Skip to main content

Private education facing hurdles in Qatar: report

Students immersed in studies in a Qatar school
Doha, (Qatar): Qatar’s tough regulations and high set-up costs are discouraging private firms from opening schools here, a new education report has found. This eye-opening data was revealed by investment bank Alpen Capital’s latest GCC Education Industry Report.

Another gap points out by the report is that there is a dearth of capacity to meet demand for quality education in Qatar.

As the influx of expats will trigger population rise rapidly as part of the several mega-infrastructure projects ahead of the 2022 World Cup and eventually the competition will be fierce for highly coveted school places. The report forecasts that the number of pupils enrolling in private schools in Qatar will rise by between 30 to 40 percent in the next five years.

This rise in demand for places is partly due to the increasing expat population, but also comes as the average Qatari family decides to spend more on children’s education, and utilizes the expanding voucher program to place their kids in private school. The development and expansion of Qatar’s education system is one of the cornerstones of the National Vision 2030. Qatar has been working to increase the number of schools in the country, but the pace has been slow.

The report cites a number of issues facing private operators who would like to open schools in the Gulf region, including a shortage of skilled teachers and government control on fee hikes combined with the fact that it is a capital intensive industry.

Qatar Development Bank (QDB) and the SEC have tried to encourage international investors with planned schemes such as 15-year education loan with subsidized interest rates of 3 to 4 percent to those looking to set up schools, the report said. However, it noted that investors into Qatar’s education market are cautious, and in 2012, there were no venture capital investments in the sector.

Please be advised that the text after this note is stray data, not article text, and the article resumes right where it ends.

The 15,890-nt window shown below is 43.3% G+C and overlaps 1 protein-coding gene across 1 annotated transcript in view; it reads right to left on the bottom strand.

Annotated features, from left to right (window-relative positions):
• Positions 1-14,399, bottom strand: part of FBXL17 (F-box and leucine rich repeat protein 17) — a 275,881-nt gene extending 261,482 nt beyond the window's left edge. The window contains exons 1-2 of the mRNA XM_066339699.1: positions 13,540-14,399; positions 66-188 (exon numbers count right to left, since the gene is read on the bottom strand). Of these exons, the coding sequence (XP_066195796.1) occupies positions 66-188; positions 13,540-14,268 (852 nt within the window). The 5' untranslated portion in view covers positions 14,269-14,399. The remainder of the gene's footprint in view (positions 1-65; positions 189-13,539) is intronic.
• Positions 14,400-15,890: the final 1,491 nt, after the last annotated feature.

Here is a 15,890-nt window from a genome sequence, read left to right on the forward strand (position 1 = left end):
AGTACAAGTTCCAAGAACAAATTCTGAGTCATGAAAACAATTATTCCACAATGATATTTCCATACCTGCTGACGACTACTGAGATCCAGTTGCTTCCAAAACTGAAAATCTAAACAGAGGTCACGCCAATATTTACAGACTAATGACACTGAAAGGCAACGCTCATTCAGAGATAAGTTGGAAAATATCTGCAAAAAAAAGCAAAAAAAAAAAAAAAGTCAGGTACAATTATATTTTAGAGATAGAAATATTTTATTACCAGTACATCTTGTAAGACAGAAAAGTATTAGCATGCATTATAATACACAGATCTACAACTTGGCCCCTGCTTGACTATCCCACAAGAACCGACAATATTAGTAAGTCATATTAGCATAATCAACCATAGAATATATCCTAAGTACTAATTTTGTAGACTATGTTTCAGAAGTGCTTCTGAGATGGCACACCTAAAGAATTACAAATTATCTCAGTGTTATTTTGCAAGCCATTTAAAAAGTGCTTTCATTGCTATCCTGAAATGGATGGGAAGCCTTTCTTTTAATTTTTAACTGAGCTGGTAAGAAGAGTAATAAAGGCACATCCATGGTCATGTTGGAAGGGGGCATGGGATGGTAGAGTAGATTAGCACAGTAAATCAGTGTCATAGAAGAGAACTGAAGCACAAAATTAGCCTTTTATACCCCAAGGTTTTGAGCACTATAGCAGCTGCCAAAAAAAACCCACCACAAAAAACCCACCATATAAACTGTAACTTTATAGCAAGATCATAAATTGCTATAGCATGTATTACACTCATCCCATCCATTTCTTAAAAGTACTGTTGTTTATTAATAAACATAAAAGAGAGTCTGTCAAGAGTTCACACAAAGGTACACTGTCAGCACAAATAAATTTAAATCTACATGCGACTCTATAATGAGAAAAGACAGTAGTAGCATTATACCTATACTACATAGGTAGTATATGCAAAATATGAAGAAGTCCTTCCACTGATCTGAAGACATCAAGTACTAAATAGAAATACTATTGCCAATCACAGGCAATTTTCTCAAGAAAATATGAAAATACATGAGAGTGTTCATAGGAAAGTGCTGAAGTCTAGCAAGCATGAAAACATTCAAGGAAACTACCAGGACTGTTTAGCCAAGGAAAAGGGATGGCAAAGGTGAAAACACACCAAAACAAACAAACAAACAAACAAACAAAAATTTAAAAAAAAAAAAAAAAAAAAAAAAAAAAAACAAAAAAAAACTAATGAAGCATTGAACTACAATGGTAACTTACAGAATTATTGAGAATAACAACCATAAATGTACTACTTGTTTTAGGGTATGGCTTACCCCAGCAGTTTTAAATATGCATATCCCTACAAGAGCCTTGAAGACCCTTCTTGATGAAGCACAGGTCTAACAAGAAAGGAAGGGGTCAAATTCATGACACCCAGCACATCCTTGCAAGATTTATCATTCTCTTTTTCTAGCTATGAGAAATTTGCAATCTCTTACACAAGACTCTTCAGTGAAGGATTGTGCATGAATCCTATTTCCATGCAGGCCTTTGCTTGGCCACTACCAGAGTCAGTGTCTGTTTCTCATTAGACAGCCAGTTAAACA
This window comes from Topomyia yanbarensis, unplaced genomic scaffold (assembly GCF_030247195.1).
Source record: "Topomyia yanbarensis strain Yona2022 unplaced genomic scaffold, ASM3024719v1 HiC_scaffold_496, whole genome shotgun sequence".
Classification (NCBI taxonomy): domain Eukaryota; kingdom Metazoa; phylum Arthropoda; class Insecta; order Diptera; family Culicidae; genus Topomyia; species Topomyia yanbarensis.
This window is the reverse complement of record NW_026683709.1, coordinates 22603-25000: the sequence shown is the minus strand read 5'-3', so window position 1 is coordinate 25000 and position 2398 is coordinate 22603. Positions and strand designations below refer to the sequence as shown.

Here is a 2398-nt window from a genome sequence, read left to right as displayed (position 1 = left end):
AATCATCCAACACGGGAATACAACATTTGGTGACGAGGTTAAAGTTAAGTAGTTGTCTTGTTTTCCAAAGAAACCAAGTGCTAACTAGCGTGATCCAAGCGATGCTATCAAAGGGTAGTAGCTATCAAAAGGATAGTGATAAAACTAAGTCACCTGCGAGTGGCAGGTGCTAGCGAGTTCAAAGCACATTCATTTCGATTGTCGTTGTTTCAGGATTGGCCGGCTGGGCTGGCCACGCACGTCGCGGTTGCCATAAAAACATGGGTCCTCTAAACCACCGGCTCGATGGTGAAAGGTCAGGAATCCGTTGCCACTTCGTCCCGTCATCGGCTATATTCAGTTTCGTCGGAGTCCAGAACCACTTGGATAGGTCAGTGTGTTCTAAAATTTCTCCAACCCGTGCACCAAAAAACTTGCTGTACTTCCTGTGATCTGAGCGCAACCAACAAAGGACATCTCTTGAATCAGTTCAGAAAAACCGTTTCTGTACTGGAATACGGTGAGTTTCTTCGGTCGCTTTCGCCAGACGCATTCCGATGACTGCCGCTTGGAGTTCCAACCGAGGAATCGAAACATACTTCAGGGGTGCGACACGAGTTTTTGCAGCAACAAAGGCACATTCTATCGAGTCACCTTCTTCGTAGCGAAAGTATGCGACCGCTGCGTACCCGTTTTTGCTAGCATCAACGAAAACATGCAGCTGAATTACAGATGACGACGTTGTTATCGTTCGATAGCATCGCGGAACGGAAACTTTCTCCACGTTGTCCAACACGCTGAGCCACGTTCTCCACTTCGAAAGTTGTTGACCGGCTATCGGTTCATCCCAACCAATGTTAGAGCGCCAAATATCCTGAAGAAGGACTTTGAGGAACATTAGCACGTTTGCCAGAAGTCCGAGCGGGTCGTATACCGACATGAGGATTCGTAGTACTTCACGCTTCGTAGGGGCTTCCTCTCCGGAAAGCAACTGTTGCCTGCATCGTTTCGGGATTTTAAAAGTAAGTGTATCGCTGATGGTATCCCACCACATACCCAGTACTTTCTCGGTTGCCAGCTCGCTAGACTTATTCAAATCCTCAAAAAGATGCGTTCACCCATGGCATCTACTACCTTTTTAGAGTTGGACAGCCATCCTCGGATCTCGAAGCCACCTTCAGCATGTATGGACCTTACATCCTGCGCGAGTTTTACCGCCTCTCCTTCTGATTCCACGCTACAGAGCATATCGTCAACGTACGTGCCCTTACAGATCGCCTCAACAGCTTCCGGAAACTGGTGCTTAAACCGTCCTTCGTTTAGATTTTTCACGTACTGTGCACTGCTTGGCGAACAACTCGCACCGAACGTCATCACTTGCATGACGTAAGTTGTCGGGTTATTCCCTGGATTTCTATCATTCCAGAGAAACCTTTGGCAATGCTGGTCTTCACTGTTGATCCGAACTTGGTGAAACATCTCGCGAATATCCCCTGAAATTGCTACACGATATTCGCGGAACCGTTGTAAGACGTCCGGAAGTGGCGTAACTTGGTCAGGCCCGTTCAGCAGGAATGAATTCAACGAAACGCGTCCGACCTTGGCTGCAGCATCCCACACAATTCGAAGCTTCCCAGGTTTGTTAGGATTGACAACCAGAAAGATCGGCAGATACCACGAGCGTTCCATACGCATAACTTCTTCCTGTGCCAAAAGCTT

This is partly because of the high cost of setting up a business in the country,the report stated. While Qatar is encouraging more of its younger population to become entrepreneurs, it added that ”a tough regulatory environment is posing challenges in the industry.”

As a non-Qatari, setting up a business in the state can be a long and complicated process. While the government did announce some imminent changes to the commercial register, which may make it easier for entrepreneurs in the country, a number of hurdles are likely to remain.

Other key challenges facing Qatar, and the wider GCC education market, include:

· Shortage of skilled staff: Rising inflation across the region makes it more expensive to hire qualified staff to teach in the schools. Also, with a high turnover of teachers in the region – the average tenure is three years – staff need to be constantly replaced.

· Fee caps: Many Gulf governments have put a cap on the fees private schools can charge, which limits their ability to get new staff and improve facilities. Qatar’s SEC has tried to address this issue by recently introducing a new system of assessment of schools applications to increase fees.

· High set-up costs: Rising real estate prices, salaries and visa expenses mean that initial set-up costs for an international school are high. The report estimates that funds of between $50 to $100 million are needed to set up an international school in the region.

Expanding market

In March, the government announced that it is currently working to open 85 new schools in the coming 18 months. Whether the private schools that will be built are enough to accommodate the growing population remains to be seen. According to Alpen’s report, Qatar’s private school market was worth $433 million, based on annual tuition fees.

And half of all enrollment rates in Qatar in 2012 were in private schools – one of the highest rates in the region. And overall, Qatar is predicted to have the highest increase regionally in terms of the total number of student enrollments by 2020.

Still, compared to the UAE, Qatar has far fewer international schools. While Qatar is estimated to have 130 international schools to serve its population of 2.2 million (and growing), Dubai alone has 233 international schools for its population of 2.3 million.